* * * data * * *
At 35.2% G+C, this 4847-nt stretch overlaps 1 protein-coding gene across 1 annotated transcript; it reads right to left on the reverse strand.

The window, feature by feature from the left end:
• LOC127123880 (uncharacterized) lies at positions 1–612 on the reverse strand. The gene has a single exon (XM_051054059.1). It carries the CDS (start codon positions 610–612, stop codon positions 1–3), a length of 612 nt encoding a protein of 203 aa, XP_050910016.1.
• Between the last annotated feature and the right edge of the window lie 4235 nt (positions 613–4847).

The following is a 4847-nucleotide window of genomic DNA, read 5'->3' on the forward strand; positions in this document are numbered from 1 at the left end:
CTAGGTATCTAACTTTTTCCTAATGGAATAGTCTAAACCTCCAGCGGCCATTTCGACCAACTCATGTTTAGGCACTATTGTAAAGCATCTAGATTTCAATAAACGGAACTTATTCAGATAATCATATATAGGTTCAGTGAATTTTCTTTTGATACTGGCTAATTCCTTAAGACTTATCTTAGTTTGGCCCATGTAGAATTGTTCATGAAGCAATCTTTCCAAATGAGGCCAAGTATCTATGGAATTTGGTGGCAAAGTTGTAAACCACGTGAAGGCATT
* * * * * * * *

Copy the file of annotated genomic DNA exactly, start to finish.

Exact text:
At 35.2% G+C, this 4847-nt stretch overlaps 1 protein-coding gene across 1 annotated transcript; it reads right to left on the reverse strand.

The window, feature by feature from the left end:
• LOC127123880 (uncharacterized) lies at positions 1–612 on the reverse strand. The gene has a single exon (XM_051054059.1). It carries the CDS (start codon positions 610–612, stop codon positions 1–3), a length of 612 nt encoding a protein of 203 aa, XP_050910016.1.
• Between the last annotated feature and the right edge of the window lie 4235 nt (positions 613–4847).

The following is a 4847-nucleotide window of genomic DNA, read 5'->3' on the forward strand; positions in this document are numbered from 1 at the left end:
CTAGGTATCTAACTTTTTCCTAATGGAATAGTCTAAACCTCCAGCGGCCATTTCGACCAACTCATGTTTAGGCACTATTGTAAAGCATCTAGATTTCAATAAACGGAACTTATTCAGATAATCATATATAGGTTCAGTGAATTTTCTTTTGATACTGGCTAATTCCTTAAGACTTATCTTAGTTTGGCCCATGTAGAATTGTTCATGAAGCAATCTTTCCAAATGAGGCCAAGTATCTATGGAATTTGGTGGCAAAGTTGTAAACCACGTGAAGGCATT